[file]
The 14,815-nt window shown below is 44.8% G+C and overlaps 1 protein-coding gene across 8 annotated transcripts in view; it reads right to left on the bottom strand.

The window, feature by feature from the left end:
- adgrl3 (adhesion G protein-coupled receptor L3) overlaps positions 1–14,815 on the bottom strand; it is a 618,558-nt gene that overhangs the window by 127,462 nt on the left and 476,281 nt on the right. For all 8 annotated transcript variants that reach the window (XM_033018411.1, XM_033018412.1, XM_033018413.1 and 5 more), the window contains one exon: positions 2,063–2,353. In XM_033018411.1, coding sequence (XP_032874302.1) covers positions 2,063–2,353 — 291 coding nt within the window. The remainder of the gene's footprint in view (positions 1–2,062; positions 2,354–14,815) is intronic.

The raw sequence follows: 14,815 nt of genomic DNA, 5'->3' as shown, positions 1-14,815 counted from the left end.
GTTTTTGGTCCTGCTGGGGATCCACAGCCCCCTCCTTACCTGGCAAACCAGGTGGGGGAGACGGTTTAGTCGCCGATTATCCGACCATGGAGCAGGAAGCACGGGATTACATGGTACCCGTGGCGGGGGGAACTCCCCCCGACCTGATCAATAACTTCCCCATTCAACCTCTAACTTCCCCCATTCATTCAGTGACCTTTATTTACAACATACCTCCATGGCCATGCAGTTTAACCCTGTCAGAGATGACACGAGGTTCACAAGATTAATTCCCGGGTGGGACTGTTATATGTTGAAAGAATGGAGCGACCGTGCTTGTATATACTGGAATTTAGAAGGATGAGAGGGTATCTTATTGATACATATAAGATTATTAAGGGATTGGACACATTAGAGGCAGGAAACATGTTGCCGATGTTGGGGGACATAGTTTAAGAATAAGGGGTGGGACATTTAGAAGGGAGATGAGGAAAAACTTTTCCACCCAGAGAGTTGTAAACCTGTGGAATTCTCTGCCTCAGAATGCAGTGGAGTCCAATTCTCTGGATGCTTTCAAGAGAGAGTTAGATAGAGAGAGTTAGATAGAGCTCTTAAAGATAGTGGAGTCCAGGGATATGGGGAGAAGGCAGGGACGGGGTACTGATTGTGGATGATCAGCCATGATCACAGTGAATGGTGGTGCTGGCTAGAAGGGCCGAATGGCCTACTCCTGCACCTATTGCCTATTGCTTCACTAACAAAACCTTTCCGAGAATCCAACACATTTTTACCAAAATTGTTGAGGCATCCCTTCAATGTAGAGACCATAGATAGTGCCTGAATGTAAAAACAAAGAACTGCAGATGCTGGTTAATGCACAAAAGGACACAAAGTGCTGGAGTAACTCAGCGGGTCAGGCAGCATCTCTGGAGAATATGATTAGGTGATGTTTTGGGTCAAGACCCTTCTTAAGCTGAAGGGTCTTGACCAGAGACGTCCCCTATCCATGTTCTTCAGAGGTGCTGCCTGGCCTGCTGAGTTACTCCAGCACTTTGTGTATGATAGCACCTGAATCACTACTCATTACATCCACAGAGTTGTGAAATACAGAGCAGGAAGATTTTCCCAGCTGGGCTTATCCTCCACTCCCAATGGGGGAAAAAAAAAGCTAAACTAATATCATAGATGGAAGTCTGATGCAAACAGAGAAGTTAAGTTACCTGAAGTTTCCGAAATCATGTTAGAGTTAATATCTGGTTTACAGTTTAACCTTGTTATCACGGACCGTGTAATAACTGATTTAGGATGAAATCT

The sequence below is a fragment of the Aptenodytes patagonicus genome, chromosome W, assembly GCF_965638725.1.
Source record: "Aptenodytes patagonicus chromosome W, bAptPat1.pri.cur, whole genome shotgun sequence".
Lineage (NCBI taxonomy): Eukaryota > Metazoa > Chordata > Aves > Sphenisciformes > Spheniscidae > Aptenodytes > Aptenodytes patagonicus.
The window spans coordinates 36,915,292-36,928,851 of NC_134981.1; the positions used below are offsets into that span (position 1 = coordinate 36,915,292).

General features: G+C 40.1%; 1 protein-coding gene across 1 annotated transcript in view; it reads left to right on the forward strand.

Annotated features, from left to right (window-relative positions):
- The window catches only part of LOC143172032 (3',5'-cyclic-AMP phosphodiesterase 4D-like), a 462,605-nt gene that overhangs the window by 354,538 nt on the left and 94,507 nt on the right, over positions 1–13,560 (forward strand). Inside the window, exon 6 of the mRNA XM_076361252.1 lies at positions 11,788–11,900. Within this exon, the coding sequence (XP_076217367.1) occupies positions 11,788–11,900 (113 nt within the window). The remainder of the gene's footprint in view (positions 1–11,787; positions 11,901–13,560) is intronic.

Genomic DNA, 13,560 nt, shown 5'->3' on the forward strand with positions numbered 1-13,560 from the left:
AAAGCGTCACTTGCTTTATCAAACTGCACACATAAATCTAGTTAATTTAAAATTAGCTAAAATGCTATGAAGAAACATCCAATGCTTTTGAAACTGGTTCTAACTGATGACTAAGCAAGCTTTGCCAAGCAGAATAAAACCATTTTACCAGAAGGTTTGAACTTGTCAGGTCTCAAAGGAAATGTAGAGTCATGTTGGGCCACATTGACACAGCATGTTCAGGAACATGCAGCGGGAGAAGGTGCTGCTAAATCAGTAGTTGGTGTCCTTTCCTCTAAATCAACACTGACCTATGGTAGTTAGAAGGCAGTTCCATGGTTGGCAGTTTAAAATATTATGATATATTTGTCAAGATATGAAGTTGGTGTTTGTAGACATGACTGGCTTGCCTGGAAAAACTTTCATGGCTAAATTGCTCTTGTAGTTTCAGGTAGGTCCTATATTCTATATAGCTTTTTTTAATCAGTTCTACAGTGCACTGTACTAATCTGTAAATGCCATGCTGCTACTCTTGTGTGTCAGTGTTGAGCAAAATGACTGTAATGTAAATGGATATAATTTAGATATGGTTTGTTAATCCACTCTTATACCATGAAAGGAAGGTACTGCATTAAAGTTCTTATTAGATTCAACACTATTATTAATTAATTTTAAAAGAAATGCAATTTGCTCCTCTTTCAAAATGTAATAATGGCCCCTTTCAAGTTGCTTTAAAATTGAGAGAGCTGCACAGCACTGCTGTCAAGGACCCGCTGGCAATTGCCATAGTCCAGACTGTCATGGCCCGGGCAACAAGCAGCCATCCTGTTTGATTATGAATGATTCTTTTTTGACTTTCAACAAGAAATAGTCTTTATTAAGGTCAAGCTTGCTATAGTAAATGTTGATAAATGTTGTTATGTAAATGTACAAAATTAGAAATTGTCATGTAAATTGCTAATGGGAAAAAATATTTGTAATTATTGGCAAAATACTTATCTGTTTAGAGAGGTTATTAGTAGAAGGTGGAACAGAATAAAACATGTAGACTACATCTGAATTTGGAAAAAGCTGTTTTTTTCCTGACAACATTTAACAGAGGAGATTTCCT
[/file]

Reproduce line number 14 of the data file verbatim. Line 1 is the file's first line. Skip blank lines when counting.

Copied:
AAAGCGTCACTTGCTTTATCAAACTGCACACATAAATCTAGTTAATTTAAAATTAGCTAAAATGCTATGAAGAAACATCCAATGCTTTTGAAACTGGTTCTAACTGATGACTAAGCAAGCTTTGCCAAGCAGAATAAAACCATTTTACCAGAAGGTTTGAACTTGTCAGGTCTCAAAGGAAATGTAGAGTCATGTTGGGCCACATTGACACAGCATGTTCAGGAACATGCAGCGGGAGAAGGTGCTGCTAAATCAGTAGTTGGTGTCCTTTCCTCTAAATCAACACTGACCTATGGTAGTTAGAAGGCAGTTCCATGGTTGGCAGTTTAAAATATTATGATATATTTGTCAAGATATGAAGTTGGTGTTTGTAGACATGACTGGCTTGCCTGGAAAAACTTTCATGGCTAAATTGCTCTTGTAGTTTCAGGTAGGTCCTATATTCTATATAGCTTTTTTTAATCAGTTCTACAGTGCACTGTACTAATCTGTAAATGCCATGCTGCTACTCTTGTGTGTCAGTGTTGAGCAAAATGACTGTAATGTAAATGGATATAATTTAGATATGGTTTGTTAATCCACTCTTATACCATGAAAGGAAGGTACTGCATTAAAGTTCTTATTAGATTCAACACTATTATTAATTAATTTTAAAAGAAATGCAATTTGCTCCTCTTTCAAAATGTAATAATGGCCCCTTTCAAGTTGCTTTAAAATTGAGAGAGCTGCACAGCACTGCTGTCAAGGACCCGCTGGCAATTGCCATAGTCCAGACTGTCATGGCCCGGGCAACAAGCAGCCATCCTGTTTGATTATGAATGATTCTTTTTTGACTTTCAACAAGAAATAGTCTTTATTAAGGTCAAGCTTGCTATAGTAAATGTTGATAAATGTTGTTATGTAAATGTACAAAATTAGAAATTGTCATGTAAATTGCTAATGGGAAAAAATATTTGTAATTATTGGCAAAATACTTATCTGTTTAGAGAGGTTATTAGTAGAAGGTGGAACAGAATAAAACATGTAGACTACATCTGAATTTGGAAAAAGCTGTTTTTTTCCTGACAACATTTAACAGAGGAGATTTCCT